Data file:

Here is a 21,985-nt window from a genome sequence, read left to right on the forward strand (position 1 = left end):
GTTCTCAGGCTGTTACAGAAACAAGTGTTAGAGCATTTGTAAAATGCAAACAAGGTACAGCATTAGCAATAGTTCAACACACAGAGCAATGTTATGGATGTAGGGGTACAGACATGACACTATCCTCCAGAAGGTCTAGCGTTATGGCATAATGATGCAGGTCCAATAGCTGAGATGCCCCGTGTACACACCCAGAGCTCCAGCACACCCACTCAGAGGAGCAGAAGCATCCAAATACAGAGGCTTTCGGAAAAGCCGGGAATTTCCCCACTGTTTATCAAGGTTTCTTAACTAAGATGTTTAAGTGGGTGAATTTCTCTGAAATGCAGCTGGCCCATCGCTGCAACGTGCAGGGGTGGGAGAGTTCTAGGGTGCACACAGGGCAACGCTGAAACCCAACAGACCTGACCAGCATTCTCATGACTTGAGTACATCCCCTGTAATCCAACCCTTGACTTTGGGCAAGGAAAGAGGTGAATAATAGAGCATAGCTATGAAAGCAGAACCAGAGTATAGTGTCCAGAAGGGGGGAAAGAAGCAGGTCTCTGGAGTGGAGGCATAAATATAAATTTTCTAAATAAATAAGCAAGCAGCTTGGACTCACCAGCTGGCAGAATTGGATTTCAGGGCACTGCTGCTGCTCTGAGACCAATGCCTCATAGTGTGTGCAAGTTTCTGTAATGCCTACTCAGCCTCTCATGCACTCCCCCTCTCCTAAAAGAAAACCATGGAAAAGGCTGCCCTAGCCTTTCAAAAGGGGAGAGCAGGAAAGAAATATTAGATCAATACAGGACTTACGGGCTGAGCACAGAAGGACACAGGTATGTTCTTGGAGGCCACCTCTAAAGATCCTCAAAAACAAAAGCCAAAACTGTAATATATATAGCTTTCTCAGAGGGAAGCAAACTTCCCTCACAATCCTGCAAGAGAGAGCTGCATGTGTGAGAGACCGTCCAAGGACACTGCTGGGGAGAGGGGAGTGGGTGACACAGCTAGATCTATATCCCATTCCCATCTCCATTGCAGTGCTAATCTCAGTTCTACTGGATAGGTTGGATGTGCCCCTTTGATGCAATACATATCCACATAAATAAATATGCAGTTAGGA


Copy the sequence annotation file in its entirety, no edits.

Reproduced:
Here is a 21,985-nt window from a genome sequence, read left to right on the forward strand (position 1 = left end):
GTTCTCAGGCTGTTACAGAAACAAGTGTTAGAGCATTTGTAAAATGCAAACAAGGTACAGCATTAGCAATAGTTCAACACACAGAGCAATGTTATGGATGTAGGGGTACAGACATGACACTATCCTCCAGAAGGTCTAGCGTTATGGCATAATGATGCAGGTCCAATAGCTGAGATGCCCCGTGTACACACCCAGAGCTCCAGCACACCCACTCAGAGGAGCAGAAGCATCCAAATACAGAGGCTTTCGGAAAAGCCGGGAATTTCCCCACTGTTTATCAAGGTTTCTTAACTAAGATGTTTAAGTGGGTGAATTTCTCTGAAATGCAGCTGGCCCATCGCTGCAACGTGCAGGGGTGGGAGAGTTCTAGGGTGCACACAGGGCAACGCTGAAACCCAACAGACCTGACCAGCATTCTCATGACTTGAGTACATCCCCTGTAATCCAACCCTTGACTTTGGGCAAGGAAAGAGGTGAATAATAGAGCATAGCTATGAAAGCAGAACCAGAGTATAGTGTCCAGAAGGGGGGAAAGAAGCAGGTCTCTGGAGTGGAGGCATAAATATAAATTTTCTAAATAAATAAGCAAGCAGCTTGGACTCACCAGCTGGCAGAATTGGATTTCAGGGCACTGCTGCTGCTCTGAGACCAATGCCTCATAGTGTGTGCAAGTTTCTGTAATGCCTACTCAGCCTCTCATGCACTCCCCCTCTCCTAAAAGAAAACCATGGAAAAGGCTGCCCTAGCCTTTCAAAAGGGGAGAGCAGGAAAGAAATATTAGATCAATACAGGACTTACGGGCTGAGCACAGAAGGACACAGGTATGTTCTTGGAGGCCACCTCTAAAGATCCTCAAAAACAAAAGCCAAAACTGTAATATATATAGCTTTCTCAGAGGGAAGCAAACTTCCCTCACAATCCTGCAAGAGAGAGCTGCATGTGTGAGAGACCGTCCAAGGACACTGCTGGGGAGAGGGGAGTGGGTGACACAGCTAGATCTATATCCCATTCCCATCTCCATTGCAGTGCTAATCTCAGTTCTACTGGATAGGTTGGATGTGCCCCTTTGATGCAATACATATCCACATAAATAAATATGCAGTTAGGA